Film Review: ‘Star Wars: The Force Awakens’ (spoiler free)

The Force is strong once more…

Starring:  Harrison Ford, Mark Hamill, Carrie Fisher, Daisy Ridley, John Boyega, Adam Driver, Oscar Isaac

Directed by:  J.J. Abrams / Written by:  Lawrence Kasdan, J.J. Abrams and Michael Arndt / 135 minutes

What’s it about?

As the evil First Order rises, young defector ‘Finn’ crosses paths with Rey, a scavenger who comes into possession of a star map that will lead them to the mythical last Jedi, Luke Skywalker…

In review

Unarguably the most anticipated cinema release of this year, perhaps even this decade, The Force Awakens – Episode VII of the Star Wars saga – is unleashed upon global audiences on a wave of positive buzz and record breaking opening box office numbers.

The Force Awakens is an important film not only to entertainment goliath Disney, following their $4.5 billion purchase of Lucasfilm, but also legions of Star Wars fans eager to see the beloved science fiction film franchise return to its former glories.  Turning to director J.J. Abrams seemed a wise move, not only a great filmmaker whose reputation was solidified when he refreshed Star Trek for a new generation with epic big screen reboots Star Trek (2009) and Star Trek Into Darkness (2013), but more significantly a life-long fan of Star Wars himself.

With The Force Awakens, Abrams and his production team have delivered a pleasing new entry in the Star Wars saga that restores much of the magic diluted by George Lucas’ overly polished, CGI littered ‘Prequel Trilogy’.  Whilst it’s all a touch familiar with several plot elements repeated from earlier instalments (mainly A New Hope) and some heavy doses of fan service, The Force Awakens reigns triumphant thanks to a rich mix of engaging characters, edge of the seat drama (peppered with a smattering of humour) and thrilling battles, bound by Abrams’ skilled direction and the quality craftsmanship on display.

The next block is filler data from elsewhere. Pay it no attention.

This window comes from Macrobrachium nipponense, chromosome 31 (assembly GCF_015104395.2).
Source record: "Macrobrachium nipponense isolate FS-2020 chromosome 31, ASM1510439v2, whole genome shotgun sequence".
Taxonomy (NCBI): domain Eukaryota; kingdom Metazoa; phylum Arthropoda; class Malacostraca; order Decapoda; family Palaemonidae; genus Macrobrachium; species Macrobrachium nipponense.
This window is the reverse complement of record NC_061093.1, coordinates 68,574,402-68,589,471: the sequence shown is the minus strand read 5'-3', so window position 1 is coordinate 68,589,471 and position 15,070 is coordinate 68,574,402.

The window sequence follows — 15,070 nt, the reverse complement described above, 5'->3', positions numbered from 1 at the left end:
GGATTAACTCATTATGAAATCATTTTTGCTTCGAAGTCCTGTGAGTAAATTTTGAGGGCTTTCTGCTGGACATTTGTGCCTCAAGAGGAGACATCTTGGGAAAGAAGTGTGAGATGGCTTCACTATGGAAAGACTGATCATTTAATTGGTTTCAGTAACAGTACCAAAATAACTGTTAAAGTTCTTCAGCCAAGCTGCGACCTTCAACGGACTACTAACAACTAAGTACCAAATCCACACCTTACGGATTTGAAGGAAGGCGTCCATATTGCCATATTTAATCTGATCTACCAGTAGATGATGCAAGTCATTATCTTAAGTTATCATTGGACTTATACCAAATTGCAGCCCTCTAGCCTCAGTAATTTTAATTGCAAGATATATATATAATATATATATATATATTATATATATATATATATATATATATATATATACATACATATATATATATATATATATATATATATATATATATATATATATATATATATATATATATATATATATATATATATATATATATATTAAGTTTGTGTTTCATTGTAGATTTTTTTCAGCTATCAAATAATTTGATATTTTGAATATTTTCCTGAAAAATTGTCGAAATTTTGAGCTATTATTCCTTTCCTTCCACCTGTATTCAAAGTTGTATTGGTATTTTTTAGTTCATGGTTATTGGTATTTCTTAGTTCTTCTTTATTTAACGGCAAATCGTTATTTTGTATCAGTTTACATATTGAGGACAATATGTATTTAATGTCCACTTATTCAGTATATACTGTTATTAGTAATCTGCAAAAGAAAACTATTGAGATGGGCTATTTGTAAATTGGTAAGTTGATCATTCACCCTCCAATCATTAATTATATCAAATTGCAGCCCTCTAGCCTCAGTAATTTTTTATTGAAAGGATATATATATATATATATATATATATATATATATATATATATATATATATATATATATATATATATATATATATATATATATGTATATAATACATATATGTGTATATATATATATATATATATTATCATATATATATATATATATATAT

Set some 30 years or so after the events of Return of the Jedi (1983), The Force Awakens presents the heightening threat of the First Order which has risen from the ashes of the Galactic Empire and seeks to continue its plans to dominate the galaxy, far, far away.  Luckily the Rebellion, which has now become known as the ‘Resistance’ survives to fight the forces of evil and it’s this conflict and the search for last Jedi Luke Skywalker that serves to reunite old heroes as well as introduce new ones.  Of the returning cast of the Original Star Wars Trilogy, Harrison Ford’s Han Solo (together with pal Chewbecca, with Peter Mayhew once again donning the fur) that is given most prominence – it’s great to see him in action once more – yet The Force Awakens really belongs to its new cast of heroes – lead by Rey (Daisy Ridley) and defecting Stormtrooper ‘Finn’ (Attack the Block’s John Boyega) together with daring Resistance pilot Poe Dameron (Oscar Isaac, villain of the forthcoming X-Men: Apocalypse) and his faithful (and adorable) droid BB8.  Feeling the draw of the mystical Force, the new generation are thrown into the path of the First Order and central villains Kylo Ren (Adam Driver), who has been seduced by the Force’s ‘Dark Side’, Stormtrooper commandant Captain Phasma (Gwendoline Christie) and General Hux (Domnhall Gleeson), their quest for galactic domination lead by Supreme Leader Snoke (a creepy CGI motion capture creation brought to life by Andy Serkis).